Trump Wins Big in Iowa

There is just no sugarcoating it. By garnering 51% of the vote, Trump won in a romp. Not only did he win, the vote totals of the two runners-up (Ron DeSantis 21% and Nikki Haley 19%), were close enough to keep them both in the race. As a result, there is no reason to expect either of them to drop out before the New Hampshire primary on January 23rd. All of which means that there is virtually no chance that the field will quickly narrow so that Trump will be forced to face a single challenger.

A look at the results below the surface contains more bad news for those of us who think Trump is a disgrace. The turnout was light, possibly because of the weather.  But it was light in the suburbs and urban areas, which are the more accessible areas and the areas where Haley was supposed to be strong.  By contrast the rural areas which represent Trump country, are far less accessible. But Trump voters turned up anyway and voted for him. 

Another factor was the demographics of the voters. Haley ran strong in areas with high incomes and a concentration of college educated voters. On the other hand, Trump ran very well in less affluent and less educated precincts. This suggests it will be difficult for Haley to make much headway among the Republican faithful. And it suggests that Trump has a ceiling on his support among the general public.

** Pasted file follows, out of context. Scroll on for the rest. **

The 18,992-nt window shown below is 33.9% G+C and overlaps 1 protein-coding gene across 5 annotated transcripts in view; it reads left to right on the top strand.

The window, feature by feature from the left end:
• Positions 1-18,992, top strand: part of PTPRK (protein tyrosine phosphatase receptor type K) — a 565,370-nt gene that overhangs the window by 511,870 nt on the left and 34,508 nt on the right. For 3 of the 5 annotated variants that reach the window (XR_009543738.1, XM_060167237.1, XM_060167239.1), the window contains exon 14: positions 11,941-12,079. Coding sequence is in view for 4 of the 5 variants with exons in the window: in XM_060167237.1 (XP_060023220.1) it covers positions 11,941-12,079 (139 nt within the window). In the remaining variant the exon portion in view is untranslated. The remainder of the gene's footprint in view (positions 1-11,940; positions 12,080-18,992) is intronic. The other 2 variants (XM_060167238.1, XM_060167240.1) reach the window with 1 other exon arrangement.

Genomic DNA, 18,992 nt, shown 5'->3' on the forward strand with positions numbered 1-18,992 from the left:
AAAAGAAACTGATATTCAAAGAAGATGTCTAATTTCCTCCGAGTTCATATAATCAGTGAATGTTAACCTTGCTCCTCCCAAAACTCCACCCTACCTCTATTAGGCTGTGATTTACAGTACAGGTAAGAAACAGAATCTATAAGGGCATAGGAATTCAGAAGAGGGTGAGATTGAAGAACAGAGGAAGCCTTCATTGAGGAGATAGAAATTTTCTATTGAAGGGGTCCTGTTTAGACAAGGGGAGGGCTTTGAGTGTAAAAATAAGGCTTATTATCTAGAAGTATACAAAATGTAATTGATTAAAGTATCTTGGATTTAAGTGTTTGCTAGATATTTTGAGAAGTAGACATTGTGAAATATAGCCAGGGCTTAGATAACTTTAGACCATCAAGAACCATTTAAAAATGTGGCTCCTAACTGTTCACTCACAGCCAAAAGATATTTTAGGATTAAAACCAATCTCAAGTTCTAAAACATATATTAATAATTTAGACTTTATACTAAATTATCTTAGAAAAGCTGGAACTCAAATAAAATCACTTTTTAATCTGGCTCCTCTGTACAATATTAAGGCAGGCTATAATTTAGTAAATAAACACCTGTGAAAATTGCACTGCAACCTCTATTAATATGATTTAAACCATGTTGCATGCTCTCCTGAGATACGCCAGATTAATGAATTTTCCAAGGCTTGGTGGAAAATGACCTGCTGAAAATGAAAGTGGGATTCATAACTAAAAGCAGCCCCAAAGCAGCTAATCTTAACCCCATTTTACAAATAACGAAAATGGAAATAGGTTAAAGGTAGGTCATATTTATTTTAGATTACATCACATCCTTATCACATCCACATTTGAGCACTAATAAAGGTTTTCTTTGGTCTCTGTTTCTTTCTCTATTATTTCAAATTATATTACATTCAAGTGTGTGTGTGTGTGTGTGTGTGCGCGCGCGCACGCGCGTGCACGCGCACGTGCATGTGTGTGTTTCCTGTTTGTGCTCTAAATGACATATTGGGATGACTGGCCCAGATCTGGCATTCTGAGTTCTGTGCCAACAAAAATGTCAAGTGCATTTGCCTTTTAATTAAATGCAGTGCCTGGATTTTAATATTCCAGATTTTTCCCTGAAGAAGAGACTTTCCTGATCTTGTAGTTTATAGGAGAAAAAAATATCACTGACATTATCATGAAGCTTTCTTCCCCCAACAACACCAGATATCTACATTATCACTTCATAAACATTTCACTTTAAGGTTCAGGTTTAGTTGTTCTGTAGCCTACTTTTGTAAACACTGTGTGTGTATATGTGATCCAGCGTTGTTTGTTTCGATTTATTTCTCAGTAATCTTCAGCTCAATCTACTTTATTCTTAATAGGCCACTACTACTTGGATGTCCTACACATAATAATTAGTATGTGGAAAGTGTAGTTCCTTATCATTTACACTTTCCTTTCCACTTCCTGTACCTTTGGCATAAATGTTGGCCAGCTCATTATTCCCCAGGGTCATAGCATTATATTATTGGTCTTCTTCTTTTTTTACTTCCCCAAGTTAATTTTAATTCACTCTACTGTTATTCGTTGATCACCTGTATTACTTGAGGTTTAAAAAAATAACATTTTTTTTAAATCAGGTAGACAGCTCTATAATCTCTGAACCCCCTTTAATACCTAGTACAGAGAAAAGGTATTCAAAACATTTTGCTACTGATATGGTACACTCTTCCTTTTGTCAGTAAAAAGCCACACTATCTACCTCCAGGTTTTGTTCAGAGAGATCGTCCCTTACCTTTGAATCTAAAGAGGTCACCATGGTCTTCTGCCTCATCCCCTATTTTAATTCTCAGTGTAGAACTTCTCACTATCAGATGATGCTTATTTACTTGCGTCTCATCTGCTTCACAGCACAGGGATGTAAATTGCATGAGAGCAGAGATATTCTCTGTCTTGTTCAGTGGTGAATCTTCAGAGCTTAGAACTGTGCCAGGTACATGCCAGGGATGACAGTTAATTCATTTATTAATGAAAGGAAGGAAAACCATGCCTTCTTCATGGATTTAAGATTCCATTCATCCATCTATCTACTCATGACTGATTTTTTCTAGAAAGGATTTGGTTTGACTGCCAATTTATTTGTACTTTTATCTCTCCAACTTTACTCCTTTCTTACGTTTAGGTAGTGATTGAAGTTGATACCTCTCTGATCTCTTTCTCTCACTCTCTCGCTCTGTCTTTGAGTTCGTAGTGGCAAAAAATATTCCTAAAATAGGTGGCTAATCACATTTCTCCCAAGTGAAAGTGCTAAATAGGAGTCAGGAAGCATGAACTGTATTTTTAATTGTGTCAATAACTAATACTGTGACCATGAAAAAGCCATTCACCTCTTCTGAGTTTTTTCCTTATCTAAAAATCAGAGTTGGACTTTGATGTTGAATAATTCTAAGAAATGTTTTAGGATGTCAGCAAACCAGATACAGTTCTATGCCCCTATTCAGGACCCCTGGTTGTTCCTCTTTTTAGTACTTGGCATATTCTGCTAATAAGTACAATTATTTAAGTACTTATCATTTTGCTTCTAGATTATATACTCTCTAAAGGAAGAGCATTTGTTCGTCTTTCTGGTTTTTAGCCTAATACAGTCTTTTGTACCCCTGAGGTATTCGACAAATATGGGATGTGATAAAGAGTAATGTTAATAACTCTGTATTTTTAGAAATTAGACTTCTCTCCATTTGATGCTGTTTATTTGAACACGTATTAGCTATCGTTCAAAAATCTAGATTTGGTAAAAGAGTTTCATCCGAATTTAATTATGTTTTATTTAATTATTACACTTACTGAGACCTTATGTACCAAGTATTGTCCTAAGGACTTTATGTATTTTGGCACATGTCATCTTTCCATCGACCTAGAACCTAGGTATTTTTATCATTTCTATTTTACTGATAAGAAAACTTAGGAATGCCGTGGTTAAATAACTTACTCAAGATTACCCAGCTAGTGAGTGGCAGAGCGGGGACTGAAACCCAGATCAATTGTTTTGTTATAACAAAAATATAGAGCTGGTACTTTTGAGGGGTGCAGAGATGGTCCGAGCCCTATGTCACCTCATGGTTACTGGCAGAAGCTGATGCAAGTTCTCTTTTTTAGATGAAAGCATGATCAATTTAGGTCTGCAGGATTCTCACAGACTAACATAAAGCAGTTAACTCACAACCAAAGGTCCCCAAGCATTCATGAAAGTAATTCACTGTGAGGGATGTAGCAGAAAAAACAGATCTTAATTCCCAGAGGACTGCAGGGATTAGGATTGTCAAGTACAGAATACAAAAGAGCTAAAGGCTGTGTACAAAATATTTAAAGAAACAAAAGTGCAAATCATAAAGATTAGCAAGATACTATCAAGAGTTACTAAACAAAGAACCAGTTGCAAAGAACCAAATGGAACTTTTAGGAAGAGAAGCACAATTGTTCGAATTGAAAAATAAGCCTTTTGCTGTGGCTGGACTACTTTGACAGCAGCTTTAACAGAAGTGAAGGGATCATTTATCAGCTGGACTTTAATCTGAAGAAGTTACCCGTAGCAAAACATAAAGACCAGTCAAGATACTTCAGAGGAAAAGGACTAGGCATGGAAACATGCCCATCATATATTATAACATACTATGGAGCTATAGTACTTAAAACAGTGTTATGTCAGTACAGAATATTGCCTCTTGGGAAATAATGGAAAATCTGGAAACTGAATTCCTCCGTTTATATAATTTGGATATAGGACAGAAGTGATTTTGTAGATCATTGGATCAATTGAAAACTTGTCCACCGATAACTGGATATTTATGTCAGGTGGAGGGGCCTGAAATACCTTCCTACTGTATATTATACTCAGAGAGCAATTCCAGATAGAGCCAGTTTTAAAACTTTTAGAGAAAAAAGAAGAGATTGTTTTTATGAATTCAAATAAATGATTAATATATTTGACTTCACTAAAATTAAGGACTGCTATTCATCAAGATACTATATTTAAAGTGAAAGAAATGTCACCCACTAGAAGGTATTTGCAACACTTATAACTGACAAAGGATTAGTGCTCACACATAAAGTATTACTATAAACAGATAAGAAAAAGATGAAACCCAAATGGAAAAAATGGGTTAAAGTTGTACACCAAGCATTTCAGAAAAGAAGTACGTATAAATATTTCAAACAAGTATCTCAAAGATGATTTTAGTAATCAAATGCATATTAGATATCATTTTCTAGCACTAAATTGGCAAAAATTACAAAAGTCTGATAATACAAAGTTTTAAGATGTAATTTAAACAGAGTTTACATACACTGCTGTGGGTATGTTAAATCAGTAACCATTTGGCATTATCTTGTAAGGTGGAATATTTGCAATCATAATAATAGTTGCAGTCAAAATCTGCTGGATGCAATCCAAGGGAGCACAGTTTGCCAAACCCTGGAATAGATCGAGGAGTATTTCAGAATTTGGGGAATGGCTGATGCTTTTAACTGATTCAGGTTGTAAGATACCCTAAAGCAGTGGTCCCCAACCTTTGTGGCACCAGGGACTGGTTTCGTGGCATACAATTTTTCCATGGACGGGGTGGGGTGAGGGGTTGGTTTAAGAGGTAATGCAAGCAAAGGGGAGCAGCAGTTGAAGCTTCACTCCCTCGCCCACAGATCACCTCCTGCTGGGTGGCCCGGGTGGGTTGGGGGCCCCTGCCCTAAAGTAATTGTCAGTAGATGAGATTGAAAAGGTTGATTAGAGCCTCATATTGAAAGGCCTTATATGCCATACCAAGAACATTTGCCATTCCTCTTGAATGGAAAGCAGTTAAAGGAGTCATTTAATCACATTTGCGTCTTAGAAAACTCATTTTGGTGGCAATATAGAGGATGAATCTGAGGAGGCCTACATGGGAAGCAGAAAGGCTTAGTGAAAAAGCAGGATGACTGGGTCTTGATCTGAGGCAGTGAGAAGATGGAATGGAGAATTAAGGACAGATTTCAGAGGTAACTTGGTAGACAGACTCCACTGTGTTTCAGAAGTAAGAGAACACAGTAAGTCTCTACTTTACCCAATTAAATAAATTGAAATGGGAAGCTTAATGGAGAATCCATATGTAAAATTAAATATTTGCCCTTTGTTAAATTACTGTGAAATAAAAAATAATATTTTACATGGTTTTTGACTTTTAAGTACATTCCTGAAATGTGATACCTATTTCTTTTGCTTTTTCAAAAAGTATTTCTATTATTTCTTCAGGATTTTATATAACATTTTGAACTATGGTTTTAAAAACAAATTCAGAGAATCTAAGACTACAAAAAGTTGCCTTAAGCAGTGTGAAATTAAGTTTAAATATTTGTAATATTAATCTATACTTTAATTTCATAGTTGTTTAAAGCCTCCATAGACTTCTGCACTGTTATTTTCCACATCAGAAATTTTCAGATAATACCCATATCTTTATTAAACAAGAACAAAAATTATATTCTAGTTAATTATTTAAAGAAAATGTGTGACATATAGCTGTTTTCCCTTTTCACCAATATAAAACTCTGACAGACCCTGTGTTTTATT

High income precincts are defined as the ones with a median household income greater or equal to $100,000; less affluent precincts have a median household income less that $50,000. Precincts with a concentration of college graduates are defined as ones where 40% of the population has a college education; areas with fewer college graduates are ones in which 15% or less have a college education.

In short, the Republican Party is starting to look like very much like the Democratic Party of yesteryear. It is rapidly becoming a down-market party that is less educated and dominated by blue collar workers. On the other hand the Democratic Party has made substantial gains both among college educated voters and in the formerly Republican suburbs.  

So far however, most of the difference between the parties, with the exception of abortion rights, has been performative. The internal contradictions of the two party’s have not yet come to the surface. For example, in the old Democratic Party, tax policy was designed to tax the few to (allegedly) benefit the many. To the extent the Democratic Party base becomes wealthier and more educated (two sides of the same coin) it is difficult to imagine that the party will continue to advocate the massive income transfers it had formerly supported. 

By the same token, the old Republican Party was committed to free trade. Well, that’s gone out the window. Similarly, the old GOP was supportive of immigration (also a free trade issue). Easy immigration also provided a source of cheap labor for country club Republicans. And the folks in the Country Club are increasingly likely to be Democrats. 

All things considered, the trend continues. We appear to be on track to have a Presidential rematch between two clueless and corrupt old men. And as much as the voters insist that they want different nominees, we are going to get the ones the public votes for. In the end it looks like the winner will be the candidate the public detests the least. 


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